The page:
This certainly isn’t where I thought I’d be at age 46 when I moved to NYC 20 years ago or even 10 years ago when I was working for almost six figures in corporate PR, but I’m still happy in my life, glad to be out from under “The Man” so to speak. Just wish it wasn’t under these circumstances. And, yes, I AM now looking for full time employment…can’t but do otherwise.
And this from Carlos Giron, an independent PR Consultant:
Talking to friends and family, and literally watching store front after store front go out of business in my community in Woodside, Queens, there is a sense of real fear out there. No sense of real confidence from anyone that the economy will turn around soon.
Things seem like they will get worse before they get better. Permanent jobs in my profession, public relations, are few and far between. Even consulting and part time positions are scarce.
Leaving open the possibility that people’s confidence return —that Big Business and small business will get their MoJo back— as or right now, things are bleak and with little chance of turnaround in the next six months or so. That is what I see and what I sense.
And this update is from sculptor/jewelry maker and food photographer Melina Hammer:
After the original broadcast I was fortunate enough to have a number of people contact, me interested to find out how they could acquire my work. A husband & wife commissioned a number of pieces that they wanted to wear for a New Year’s Eve Gala – it was a special trip up to New York for them – and they were absolutely thrilled with the results. They were given priority treatment everywhere they went that night, wearing these beautiful, unusual pieces. The couple received so much attention, security even stopped them so that they could get a closer look! I have some photographs to accompany this on another computer, and can forward you them later this evening if you’d like.
Now that the commissions are subsiding, I find myself once again scrambling to find business. It would be ideal for the press opportunity to build upon itself (I thank you for that!), and create longer lasting sustainment. Freelancer’s Union would benefit to install a media arm to actively promote their members. A more widespread success would manifest if people like myself had opportunity in the public eye.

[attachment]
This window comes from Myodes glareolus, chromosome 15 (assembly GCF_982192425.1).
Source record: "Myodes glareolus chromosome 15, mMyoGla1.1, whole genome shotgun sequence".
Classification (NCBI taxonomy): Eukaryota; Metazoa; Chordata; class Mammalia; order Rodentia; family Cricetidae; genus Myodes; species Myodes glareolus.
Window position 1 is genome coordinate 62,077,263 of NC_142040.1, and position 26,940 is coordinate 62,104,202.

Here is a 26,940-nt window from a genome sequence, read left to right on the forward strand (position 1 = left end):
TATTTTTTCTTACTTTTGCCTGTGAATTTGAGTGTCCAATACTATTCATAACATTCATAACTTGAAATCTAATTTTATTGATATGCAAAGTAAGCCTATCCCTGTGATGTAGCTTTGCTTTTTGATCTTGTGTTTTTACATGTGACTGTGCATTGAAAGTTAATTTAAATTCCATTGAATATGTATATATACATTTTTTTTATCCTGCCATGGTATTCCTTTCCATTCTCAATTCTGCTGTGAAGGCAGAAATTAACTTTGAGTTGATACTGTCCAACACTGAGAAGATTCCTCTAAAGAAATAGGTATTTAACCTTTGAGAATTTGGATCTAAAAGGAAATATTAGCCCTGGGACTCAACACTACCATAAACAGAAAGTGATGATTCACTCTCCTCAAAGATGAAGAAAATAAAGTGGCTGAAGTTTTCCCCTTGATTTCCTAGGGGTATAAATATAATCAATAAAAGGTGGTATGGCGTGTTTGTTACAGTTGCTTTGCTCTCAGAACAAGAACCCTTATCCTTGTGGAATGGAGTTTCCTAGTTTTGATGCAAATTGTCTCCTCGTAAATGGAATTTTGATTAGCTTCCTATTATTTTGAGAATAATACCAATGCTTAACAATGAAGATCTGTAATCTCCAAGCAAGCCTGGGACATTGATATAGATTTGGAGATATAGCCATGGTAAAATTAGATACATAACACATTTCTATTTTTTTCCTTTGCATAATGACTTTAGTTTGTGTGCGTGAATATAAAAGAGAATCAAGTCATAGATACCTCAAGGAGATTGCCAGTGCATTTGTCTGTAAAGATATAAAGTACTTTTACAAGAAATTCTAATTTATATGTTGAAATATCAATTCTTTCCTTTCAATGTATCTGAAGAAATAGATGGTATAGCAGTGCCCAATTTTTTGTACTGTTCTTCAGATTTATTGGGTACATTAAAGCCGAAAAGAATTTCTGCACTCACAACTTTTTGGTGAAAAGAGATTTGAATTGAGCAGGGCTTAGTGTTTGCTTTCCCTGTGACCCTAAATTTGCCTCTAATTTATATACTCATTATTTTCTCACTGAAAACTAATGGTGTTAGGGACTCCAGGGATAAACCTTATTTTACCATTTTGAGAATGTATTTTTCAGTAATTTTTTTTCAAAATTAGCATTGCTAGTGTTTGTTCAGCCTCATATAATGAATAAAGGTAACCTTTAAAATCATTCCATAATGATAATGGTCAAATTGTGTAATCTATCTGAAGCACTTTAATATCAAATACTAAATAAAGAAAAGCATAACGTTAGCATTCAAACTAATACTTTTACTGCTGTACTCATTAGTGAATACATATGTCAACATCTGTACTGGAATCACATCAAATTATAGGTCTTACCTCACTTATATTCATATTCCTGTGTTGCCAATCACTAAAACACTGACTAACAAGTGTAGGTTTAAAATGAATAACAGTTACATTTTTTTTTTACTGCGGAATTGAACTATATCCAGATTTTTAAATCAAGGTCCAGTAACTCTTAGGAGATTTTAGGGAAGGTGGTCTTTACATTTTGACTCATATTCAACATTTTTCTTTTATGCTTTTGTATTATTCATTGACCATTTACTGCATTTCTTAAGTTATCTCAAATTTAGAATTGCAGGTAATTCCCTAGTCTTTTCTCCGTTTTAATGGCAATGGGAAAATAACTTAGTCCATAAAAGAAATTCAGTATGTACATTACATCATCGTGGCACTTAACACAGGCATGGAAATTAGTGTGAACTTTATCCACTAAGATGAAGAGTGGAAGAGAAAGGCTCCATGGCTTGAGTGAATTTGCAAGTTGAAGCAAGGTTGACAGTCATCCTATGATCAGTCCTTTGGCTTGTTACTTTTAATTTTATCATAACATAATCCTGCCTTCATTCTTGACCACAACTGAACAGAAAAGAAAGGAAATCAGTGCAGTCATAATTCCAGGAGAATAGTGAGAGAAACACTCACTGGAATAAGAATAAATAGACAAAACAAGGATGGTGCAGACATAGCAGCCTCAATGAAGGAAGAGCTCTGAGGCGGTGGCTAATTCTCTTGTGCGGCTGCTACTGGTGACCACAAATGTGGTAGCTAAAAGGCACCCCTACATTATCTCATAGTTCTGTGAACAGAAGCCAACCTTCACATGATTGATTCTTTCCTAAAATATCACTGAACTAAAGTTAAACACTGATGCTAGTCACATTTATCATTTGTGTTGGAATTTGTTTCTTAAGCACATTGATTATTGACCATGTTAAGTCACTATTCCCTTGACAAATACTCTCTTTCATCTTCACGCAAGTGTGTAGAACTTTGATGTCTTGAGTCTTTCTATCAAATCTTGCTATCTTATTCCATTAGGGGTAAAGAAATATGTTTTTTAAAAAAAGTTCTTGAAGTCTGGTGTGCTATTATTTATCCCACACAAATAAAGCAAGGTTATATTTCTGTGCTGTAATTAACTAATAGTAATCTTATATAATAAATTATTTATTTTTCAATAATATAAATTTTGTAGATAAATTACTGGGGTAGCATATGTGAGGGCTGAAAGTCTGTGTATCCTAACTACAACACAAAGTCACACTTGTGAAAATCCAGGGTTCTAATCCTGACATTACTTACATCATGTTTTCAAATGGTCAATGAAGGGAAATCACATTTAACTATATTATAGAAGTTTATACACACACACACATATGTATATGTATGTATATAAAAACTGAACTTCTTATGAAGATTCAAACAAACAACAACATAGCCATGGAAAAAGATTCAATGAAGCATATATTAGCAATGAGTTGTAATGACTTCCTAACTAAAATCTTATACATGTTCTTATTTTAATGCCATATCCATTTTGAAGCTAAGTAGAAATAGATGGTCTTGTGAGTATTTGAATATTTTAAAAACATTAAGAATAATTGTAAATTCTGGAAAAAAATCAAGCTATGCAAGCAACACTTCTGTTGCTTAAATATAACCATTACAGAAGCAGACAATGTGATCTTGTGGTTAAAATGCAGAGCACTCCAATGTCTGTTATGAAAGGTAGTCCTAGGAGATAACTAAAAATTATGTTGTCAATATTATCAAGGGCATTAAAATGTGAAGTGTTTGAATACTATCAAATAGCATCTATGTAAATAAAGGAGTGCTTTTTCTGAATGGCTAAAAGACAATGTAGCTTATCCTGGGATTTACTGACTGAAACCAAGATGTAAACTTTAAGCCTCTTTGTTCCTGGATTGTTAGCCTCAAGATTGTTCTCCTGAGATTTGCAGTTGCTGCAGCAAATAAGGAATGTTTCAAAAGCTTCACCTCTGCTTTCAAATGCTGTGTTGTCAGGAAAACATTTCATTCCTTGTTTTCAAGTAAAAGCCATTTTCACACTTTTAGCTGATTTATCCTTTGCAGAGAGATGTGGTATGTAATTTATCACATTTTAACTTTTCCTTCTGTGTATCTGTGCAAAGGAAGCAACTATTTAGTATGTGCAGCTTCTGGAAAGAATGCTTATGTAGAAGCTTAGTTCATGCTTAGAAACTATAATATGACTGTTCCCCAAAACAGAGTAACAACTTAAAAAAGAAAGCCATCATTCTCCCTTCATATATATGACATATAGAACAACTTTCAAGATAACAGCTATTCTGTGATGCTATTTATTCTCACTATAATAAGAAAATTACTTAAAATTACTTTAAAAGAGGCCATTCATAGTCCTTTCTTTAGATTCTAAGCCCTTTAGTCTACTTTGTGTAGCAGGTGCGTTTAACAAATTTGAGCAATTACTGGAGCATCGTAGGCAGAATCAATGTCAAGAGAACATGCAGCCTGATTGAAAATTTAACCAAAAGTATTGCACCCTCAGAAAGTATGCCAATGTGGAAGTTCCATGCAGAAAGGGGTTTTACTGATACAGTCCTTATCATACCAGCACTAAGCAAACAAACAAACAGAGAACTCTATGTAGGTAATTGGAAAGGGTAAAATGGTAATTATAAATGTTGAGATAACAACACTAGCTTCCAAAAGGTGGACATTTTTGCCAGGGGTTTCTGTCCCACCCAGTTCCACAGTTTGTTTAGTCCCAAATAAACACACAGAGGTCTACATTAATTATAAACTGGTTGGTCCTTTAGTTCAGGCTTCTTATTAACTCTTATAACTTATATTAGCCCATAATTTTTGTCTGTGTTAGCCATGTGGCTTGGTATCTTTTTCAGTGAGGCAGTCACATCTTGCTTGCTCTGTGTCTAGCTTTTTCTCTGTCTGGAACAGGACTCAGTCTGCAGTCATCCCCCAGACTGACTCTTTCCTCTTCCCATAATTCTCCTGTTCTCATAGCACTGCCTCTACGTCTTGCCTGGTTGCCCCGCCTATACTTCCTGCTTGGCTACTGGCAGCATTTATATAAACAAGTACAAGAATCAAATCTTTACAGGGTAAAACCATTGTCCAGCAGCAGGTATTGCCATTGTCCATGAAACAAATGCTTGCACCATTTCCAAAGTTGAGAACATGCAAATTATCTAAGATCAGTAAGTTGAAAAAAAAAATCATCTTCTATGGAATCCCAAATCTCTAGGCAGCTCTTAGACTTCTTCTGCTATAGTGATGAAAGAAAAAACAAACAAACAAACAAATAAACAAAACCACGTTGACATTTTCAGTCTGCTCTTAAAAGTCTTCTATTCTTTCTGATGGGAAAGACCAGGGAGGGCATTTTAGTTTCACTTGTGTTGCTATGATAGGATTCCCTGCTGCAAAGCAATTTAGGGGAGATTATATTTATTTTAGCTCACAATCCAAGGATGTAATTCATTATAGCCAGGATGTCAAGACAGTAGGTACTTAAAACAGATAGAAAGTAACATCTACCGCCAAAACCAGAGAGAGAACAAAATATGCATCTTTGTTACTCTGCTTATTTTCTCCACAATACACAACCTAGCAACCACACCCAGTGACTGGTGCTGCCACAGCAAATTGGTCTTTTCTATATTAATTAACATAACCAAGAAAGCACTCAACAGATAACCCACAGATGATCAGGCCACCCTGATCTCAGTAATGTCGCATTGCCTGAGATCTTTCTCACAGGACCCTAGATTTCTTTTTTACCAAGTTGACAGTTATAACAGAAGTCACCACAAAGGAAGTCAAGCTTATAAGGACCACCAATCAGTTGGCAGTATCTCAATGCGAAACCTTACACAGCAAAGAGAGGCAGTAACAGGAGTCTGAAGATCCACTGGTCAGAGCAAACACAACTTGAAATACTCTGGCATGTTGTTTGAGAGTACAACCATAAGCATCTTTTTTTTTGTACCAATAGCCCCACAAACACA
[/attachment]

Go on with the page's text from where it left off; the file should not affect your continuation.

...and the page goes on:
As an aside, I went to apply for a regular job yesterday for stability as I find new work for myself, and arriving only 15 minutes into a 2-hour open house, there were easily 25 people already in front of me. And this wasn’t for an upscale, nuanced job – it was for a bakery!
A friend of mine remarked that people are saying things are getting better – she is the only one. Everyone else with whom I have been in contact feels an unease toward the future, a lack of security. I am hopeful – this year is going to be amazing, and filled with great challenges that will define my life.
And just this morning, from the stagehand Michael Collins we met at the Freelancer’s Union in November:
Ironically enough, my freelance work, as a stagehand, has dropped to zero. My fiance and I have a wedding in June to pay for on our own. Stress is building and rumors are swelling that more two more shows on Broadway are closing down. I am a union stagehand, but union or non-union, without shows being made, there is no work for the 5,000 stagehands in New York and New Jersey. What I don’t understand, is New York is the Theatre Capital of the World, the only city that can hold a candle to this city is London. If the economy doesn’t turn around, my fiance and I will try our luck in London, as I attend School for Theatre Production Lighting. I am trying everything under the Sun, but I can not go back on tour, since we have a wedding to plan. If this is relevant to your story, then I am proud to tell my story.
Editor’s note: This post was updated January 8 at 8:54pm. Reference to one job seeker was removed.